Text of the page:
Can I Get Workers’ Compensation if I’m Self-Employed?

The vast majority of Nevada workers are covered by workers’ compensation insurance if they are injured on the job. However, those who are self-employed cannot automatically get workers’ compensation benefits.

Can I Get Workers' Compensation if I'm Self-Employed?

How Do I Get Workers’ Compensation as a Self-Employed Worker?

Since workers’ compensation insurance is optional for sole proprietors, the only way to get benefits is to have your own coverage. Some companies require independent contractors to carry this type of insurance before hiring them. For instance, construction companies will usually have many self-employed plumbers, electricians, and carpenters working for them on different projects under contract. It often depends on the risk of injury that comes with a particular job. If you do choose to purchase workers’ compensation coverage, finding a policy can be challenging. Larger insurance companies may not view selling such a small policy as lucrative.

Options for Injury Compensation for Self-Employed Workers

In many cases, it is not worth it for self-employed individuals to carry workers’ compensation insurance. When an injury does occur, and if you are not covered, your options for obtaining compensation include suing the responsible party or settling the matter in arbitration. Although you may not be entitled to the same benefits as a company employee, you are still entitled to health and safety protection. Employers are responsible for providing a safe working environment for everyone, regardless of whether you are self-employed. If an employer fails or another party’s negligence contributed to your accident, you have the right to file a personal injury lawsuit with the help of a Las Vegas personal injury lawyer.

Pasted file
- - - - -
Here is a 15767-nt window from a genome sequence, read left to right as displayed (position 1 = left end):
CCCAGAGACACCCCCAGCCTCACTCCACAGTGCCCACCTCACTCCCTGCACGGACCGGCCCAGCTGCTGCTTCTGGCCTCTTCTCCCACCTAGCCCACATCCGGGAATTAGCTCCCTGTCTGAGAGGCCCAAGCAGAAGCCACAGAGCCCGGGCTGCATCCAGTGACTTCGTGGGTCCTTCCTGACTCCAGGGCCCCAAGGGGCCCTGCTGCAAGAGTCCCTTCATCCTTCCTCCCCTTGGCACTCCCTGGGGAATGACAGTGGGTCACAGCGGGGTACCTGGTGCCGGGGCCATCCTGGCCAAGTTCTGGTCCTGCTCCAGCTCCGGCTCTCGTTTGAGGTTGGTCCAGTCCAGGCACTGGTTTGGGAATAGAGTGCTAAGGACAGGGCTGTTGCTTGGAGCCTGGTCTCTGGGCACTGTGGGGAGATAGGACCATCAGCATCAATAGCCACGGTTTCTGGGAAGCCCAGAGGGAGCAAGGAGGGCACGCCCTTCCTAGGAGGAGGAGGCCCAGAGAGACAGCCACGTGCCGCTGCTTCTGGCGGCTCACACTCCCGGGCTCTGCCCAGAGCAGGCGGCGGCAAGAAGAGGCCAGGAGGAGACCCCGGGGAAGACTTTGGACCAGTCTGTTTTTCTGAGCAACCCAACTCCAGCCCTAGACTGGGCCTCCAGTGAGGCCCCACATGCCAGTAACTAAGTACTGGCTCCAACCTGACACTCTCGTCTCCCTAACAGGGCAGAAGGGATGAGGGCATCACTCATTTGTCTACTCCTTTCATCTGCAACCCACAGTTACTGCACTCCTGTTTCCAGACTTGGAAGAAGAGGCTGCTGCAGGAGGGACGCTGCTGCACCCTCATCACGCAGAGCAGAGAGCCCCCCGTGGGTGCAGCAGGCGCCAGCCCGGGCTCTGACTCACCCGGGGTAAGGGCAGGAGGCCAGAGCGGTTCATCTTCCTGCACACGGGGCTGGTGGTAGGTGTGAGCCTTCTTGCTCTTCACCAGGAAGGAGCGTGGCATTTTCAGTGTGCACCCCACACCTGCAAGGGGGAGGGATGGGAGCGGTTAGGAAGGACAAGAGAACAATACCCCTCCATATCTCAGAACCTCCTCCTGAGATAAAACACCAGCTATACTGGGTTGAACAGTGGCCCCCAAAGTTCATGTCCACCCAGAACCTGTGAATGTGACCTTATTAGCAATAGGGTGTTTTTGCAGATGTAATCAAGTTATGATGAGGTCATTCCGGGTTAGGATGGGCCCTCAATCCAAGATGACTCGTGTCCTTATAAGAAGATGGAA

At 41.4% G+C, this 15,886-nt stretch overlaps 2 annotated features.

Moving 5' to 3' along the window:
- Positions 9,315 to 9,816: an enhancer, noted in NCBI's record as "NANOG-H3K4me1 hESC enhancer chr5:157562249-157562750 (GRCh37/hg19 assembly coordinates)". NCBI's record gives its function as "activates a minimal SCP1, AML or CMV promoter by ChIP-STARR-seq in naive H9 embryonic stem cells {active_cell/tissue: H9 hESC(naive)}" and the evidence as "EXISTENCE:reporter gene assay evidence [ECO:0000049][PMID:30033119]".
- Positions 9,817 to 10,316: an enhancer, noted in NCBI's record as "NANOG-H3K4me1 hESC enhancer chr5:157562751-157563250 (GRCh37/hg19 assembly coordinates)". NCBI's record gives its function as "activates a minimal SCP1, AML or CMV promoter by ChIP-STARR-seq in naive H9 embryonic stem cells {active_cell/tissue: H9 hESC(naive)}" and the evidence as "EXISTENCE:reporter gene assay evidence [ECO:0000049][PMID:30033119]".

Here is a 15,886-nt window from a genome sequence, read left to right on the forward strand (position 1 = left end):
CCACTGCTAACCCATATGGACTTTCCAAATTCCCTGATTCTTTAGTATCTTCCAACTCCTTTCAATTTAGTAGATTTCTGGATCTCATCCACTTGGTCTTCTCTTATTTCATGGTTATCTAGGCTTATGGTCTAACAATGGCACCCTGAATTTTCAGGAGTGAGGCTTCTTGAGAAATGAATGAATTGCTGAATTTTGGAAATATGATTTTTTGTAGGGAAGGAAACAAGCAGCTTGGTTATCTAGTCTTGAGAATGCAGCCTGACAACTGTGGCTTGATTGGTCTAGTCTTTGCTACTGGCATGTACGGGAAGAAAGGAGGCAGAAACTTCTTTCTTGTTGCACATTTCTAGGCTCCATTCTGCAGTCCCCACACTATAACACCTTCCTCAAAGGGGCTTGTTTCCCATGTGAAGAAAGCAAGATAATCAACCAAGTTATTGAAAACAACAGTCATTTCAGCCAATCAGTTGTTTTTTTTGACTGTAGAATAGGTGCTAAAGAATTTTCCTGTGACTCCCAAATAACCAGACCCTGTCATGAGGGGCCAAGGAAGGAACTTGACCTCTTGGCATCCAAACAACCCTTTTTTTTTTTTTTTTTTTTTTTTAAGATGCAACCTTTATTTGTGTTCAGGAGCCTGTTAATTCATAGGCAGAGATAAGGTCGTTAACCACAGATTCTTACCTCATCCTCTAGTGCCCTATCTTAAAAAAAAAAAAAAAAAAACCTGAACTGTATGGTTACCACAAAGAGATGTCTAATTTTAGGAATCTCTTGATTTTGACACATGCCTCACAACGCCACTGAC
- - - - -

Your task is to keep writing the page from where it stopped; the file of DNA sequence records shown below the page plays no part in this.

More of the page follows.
What Do I Do if I Am Self Employed and Suffer a Work-Related Injury?

If you get injured in an accident while working as a freelancer or contractor for a third party or company, taking the following steps can help protect you and your claim for compensation:

  • Call 911 or see a doctor as soon as possible. This is vitally important to your case, even if you believe your injuries are minor. Medical documentation can link any injuries and potential injuries to the accident.
  • Document the scene. If you can, take pictures of the location of the accident, any objects involved, and of your injuries. Ask any witnesses for their contact information and if they will provide a recorded statement of what they saw.
  • Report the accident to the company or employer. Even if you have to send a personal email to the employer, having an official written record of the accident will help establish liability. The report should contain specific details, such as the date and time of the incident, how it occurred, and your resulting injuries.
  • Keep receipts. Retain any evidence of financial loss, including medical records and any receipts for other accident-related expenses.
  • Speak to a lawyer. An experienced workers’ compensation attorney can evaluate your situation and advise you of your legal options for obtaining compensation.

What if I Was Wrongly Classified as Self-Employed by My Employer?

Disputes often arise over who is or is not an employee after an accidental injury occurs. Some employers attempt to wrongly classify employees as independent contractors. This often results in a workers’ compensation claim dispute and going to court to have your worker status decided by a judge.

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